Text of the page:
Please use this identifier to cite or link to this item: https://hdl.handle.net/10356/83088
Title: Sustained Antibiotic-Eluting Intra-Ocular Lenses: A New Approach
Authors: Tan, Dulcia Wei Ni
Lim, Soo Ghim
Wong, Tina Tzee Ling
Venkatraman, Subbu Subramanian
Keywords: Drug-eluting
Antibiotic
Issue Date: 2016
Source: Tan, D. W. N., Lim, S. G., Wong, T. T. L., & Venkatraman, S. S. (2016). Sustained Antibiotic-Eluting Intra-Ocular Lenses: A New Approach. PLoS ONE, 11(10), e0163857-.
Series/Report no.: PLoS ONE
Abstract: Currently, infections following cataract surgery are not as effectively managed with antibiotic eye drops, which suffer from poor bioavailability of drug and low patient compliance. The ideal solution, which can help to overcome the issue of drug wastage and poor bioavailabilty, as well as the need for frequent applications (patient inconvenience), is a drug-eluting intraocular lens (IOL). We describe a novel approach to such a drug-eluting lens by using a peripheral IOL attachment as a drug depot to deliver antibiotics, Levofloxacin (LFX) or Moxifloxacin (MFX). In this work, drug was entrapped within a fully-degradable polymer, poly(L-lactide-co-ɛ-caprolactone) (PLC). The effects of drug loading and solvent type on drug release and film morphology were investigated using cast films. The study clearly demonstrated that a slower-evaporating solvent tetrahydrofuran (THF) resulted in a better surface morphology, as well as lower initial burst compared to dichloromethane (DCM), and hence, was better suited to developing a drug-eluting attachment with sustained release of drug. When attachments were fabricated with drugs at high loading percentages (20% and 25% in polymer), significant burst was observed compared to films: this is attributed to the higher surface-to-volume ratio of the attachments. When the levofloxacin (LFX) loading percentage was decreased to 3% and 5%, the attachments presented lower burst and sustained release with therapeutic efficacy. This work has demonstrated the potential of using an IOL attachment as a more efficacious anti-infective option compared to daily eye drops.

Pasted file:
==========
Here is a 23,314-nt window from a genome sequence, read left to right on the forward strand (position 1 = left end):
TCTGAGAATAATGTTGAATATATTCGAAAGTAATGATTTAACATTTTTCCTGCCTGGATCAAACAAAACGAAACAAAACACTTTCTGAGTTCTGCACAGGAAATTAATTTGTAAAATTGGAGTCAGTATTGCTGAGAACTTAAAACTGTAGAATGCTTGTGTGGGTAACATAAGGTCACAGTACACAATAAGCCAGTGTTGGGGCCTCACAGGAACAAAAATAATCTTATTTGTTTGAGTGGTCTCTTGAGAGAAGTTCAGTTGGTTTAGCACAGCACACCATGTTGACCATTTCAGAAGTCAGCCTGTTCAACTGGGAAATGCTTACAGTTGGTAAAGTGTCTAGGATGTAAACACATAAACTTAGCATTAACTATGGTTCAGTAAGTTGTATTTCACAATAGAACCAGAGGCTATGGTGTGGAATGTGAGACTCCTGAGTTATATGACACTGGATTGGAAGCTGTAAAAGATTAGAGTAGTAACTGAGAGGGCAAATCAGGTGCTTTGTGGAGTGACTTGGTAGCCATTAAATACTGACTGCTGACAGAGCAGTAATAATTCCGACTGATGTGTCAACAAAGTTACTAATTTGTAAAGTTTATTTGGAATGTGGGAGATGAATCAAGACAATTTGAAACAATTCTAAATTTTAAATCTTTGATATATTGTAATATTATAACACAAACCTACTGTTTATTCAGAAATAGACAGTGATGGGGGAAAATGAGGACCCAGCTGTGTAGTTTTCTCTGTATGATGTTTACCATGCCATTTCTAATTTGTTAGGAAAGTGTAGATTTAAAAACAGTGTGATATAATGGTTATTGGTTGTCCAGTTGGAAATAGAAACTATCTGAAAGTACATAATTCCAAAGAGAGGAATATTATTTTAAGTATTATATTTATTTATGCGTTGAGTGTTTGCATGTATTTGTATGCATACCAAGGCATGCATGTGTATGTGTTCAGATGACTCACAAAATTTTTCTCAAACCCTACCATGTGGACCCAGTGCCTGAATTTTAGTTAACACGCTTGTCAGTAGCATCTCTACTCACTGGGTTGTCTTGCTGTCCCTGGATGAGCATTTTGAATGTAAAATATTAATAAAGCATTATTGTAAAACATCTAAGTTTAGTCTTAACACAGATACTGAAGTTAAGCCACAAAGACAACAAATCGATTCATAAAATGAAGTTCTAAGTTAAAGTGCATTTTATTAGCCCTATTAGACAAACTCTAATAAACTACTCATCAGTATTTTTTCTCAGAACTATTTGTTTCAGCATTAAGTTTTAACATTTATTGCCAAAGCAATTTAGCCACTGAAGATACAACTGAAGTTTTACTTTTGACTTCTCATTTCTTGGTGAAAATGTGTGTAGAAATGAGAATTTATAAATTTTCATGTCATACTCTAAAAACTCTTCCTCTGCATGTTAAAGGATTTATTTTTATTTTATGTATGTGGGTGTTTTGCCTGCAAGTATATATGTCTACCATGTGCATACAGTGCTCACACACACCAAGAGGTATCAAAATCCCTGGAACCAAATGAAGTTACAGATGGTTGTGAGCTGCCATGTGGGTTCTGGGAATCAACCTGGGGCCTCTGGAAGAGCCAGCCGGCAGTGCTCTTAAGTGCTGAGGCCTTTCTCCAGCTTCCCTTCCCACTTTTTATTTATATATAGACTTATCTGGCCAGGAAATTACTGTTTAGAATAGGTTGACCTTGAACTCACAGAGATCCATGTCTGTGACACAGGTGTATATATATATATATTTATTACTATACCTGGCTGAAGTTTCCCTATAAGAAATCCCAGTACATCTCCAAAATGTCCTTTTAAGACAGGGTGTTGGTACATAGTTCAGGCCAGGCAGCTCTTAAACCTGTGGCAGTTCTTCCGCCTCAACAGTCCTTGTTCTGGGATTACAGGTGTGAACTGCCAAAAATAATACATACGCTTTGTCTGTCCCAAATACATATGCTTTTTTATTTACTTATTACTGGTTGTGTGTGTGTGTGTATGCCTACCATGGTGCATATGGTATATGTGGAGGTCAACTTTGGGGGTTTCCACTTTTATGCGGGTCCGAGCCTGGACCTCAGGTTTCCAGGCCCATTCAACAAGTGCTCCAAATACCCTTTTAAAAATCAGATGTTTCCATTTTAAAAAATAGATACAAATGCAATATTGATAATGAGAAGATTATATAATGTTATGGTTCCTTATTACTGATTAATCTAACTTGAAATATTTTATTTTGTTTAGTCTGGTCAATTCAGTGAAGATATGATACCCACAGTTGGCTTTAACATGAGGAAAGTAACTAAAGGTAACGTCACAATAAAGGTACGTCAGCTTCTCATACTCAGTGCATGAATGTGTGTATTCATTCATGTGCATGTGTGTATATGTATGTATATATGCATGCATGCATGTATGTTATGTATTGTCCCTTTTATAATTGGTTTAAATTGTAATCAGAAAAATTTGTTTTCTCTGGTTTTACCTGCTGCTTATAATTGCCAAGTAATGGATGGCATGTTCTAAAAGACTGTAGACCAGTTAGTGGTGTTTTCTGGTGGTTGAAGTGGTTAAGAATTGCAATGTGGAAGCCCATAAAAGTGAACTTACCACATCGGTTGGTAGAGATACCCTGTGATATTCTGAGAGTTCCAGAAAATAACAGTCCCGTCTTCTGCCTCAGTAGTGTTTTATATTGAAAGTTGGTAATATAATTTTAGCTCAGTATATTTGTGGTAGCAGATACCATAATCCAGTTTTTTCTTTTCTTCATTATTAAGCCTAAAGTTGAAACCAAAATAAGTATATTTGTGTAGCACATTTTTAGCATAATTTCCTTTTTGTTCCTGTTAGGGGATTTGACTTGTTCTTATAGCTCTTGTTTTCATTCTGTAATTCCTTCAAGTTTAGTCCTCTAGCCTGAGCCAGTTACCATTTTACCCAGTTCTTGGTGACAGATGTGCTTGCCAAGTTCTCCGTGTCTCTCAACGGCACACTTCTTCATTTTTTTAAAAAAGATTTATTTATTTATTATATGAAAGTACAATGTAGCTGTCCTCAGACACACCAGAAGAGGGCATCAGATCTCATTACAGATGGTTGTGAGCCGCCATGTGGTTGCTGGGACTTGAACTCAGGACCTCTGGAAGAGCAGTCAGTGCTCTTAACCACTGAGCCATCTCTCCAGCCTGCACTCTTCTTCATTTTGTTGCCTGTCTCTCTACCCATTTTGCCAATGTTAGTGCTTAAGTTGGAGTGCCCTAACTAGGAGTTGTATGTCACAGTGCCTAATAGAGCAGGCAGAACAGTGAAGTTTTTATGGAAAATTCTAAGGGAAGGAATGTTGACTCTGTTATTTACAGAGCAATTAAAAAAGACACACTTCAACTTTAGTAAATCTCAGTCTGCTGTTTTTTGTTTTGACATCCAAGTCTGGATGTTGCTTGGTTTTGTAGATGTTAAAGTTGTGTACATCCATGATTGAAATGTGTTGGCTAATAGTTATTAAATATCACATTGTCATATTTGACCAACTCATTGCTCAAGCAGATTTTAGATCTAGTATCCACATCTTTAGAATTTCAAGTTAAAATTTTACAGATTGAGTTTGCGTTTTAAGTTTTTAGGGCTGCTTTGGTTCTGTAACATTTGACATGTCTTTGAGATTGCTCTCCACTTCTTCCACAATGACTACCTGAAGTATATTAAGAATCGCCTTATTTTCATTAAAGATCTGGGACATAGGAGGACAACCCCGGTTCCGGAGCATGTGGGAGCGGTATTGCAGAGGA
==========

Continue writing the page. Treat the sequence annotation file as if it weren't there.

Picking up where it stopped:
URI: https://hdl.handle.net/10356/83088
http://hdl.handle.net/10220/42427
ISSN: 1932-6203
DOI: 10.1371/journal.pone.0163857
Rights: © 2016 Tan et al. This is an open access article distributed under the terms of the Creative Commons Attribution License, which permits unrestricted use, distribution, and reproduction in any medium, provided the original author and source are credited.
Fulltext Permission: open
Fulltext Availability: With Fulltext
Appears in Collections:MSE Journal Articles

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